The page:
Benign breast disease is a lump or other abnormal area in breast tissue that isn't cancer but suggests the possibility of cancer. Doctors may monitor some lumps to confirm that they're not cancer or suggest a mammogram or biopsy to evaluate the suspicious area.
The good news is that benign breast disease doesn't threaten your health. Still, benign breast disease can be stressful.
While not part of the study reviewed here, several other studies have shown that regularly drinking alcohol also increases breast cancer risk.
Researchers reviewed the medical and drinking histories of 6,899 adolescent girls and young women aged 15 to 22 who were part the Growing Up Today Study. Their mothers were in a related long-term study called the Nurses Health Study II.
- 147 teens and young women were diagnosed with benign breast disease
- 67 breast biopsies were done that led to a diagnosis of benign breast disease
Benign breast disease risk seems to be linked to the amount of alcohol drunk:
- one or two drinks per week increased risk by 72%; still this nearly double increase in risk wasn't statistically significant, which means that it could have been due to chance and not because of drinking alcohol
- three to five drinks per week more than tripled risk; this higher risk was statistically significant, which means it was probably because of drinking alcohol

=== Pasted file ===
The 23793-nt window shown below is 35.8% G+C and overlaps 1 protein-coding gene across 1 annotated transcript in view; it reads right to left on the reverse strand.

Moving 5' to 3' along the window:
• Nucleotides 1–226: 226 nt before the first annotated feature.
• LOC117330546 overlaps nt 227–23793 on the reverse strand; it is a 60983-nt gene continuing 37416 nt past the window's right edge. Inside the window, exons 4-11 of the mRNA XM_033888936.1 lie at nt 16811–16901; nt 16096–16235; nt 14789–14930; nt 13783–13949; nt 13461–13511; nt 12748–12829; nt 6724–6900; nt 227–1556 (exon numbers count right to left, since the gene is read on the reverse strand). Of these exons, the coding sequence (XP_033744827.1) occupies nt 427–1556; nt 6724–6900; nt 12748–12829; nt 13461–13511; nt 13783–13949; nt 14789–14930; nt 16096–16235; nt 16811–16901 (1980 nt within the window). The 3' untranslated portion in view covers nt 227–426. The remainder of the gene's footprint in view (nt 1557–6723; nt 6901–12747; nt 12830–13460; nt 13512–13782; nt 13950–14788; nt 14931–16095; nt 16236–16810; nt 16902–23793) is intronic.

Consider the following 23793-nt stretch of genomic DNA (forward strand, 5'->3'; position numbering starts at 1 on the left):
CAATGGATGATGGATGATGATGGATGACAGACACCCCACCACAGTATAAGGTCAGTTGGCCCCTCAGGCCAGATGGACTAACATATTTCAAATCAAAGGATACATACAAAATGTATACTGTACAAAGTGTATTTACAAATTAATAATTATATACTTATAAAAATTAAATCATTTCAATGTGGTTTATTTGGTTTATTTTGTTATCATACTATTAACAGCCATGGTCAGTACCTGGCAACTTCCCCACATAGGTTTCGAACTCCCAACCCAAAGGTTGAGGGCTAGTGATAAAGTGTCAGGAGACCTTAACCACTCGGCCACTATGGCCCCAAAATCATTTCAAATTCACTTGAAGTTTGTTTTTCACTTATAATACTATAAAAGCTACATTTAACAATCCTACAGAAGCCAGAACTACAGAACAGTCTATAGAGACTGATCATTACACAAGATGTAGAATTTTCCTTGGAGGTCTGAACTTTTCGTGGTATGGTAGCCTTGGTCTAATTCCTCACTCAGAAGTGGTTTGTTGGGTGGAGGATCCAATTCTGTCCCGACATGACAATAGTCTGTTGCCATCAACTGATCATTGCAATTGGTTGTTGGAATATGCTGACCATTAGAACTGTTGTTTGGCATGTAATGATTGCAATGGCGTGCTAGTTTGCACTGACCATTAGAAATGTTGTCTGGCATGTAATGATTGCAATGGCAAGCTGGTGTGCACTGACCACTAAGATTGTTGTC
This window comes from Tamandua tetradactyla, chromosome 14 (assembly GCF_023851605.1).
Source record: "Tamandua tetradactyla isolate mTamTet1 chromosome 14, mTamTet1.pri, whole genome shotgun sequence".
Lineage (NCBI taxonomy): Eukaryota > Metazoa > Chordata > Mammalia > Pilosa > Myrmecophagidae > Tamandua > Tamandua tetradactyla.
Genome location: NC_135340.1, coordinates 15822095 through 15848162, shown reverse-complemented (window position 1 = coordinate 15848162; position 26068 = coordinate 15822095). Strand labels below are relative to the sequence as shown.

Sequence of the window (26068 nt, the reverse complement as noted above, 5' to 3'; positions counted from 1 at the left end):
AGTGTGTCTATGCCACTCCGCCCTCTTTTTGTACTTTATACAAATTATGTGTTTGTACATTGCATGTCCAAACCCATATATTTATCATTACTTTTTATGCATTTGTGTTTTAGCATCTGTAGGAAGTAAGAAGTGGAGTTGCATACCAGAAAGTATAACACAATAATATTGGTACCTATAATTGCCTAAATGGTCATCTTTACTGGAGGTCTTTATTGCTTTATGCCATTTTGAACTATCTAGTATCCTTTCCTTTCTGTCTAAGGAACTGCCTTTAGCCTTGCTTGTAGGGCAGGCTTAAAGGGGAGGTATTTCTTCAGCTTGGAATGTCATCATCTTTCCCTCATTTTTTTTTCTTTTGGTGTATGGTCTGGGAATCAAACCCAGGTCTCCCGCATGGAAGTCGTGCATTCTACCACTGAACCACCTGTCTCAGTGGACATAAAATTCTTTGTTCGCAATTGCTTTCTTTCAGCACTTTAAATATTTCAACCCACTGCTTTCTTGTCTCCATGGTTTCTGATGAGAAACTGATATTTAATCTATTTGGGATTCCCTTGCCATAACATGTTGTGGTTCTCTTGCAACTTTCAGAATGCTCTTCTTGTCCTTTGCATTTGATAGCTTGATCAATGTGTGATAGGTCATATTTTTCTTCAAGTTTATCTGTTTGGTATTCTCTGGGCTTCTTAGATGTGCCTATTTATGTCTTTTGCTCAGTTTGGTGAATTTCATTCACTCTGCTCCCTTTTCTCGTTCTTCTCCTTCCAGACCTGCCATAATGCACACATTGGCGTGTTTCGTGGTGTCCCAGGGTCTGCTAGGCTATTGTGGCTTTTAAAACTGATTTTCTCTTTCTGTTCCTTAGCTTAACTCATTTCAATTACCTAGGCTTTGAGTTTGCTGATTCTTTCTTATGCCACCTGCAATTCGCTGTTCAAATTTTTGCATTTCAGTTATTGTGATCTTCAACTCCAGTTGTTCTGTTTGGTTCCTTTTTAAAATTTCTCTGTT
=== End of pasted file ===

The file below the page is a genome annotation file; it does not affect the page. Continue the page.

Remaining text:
- drinking almost 7 days per week increased risk more than 5 times; this increased risk also was statistically significant, which means it was probably because of drinking alcohol
Limiting or avoiding alcohol is a good idea for every girl and woman who wants to do all she can to lower her risk of breast disease, including breast cancer. You may want to talk to the daughters, granddaughters, and other young women in your life about the effects alcohol can have on health, especially breast health.
Breastcancer.org president and founder Dr. Marisa Weiss and her daughter, Isabel, have written the book Taking Care of Your "Girls:" A Breast Health Guide for Girls, Teens, and In-Betweens. They talk candidly about breast development and breast health -- separating myths from facts and detailing steps everyone can take to improve breast health and reduce breast cancer risk over a lifetime.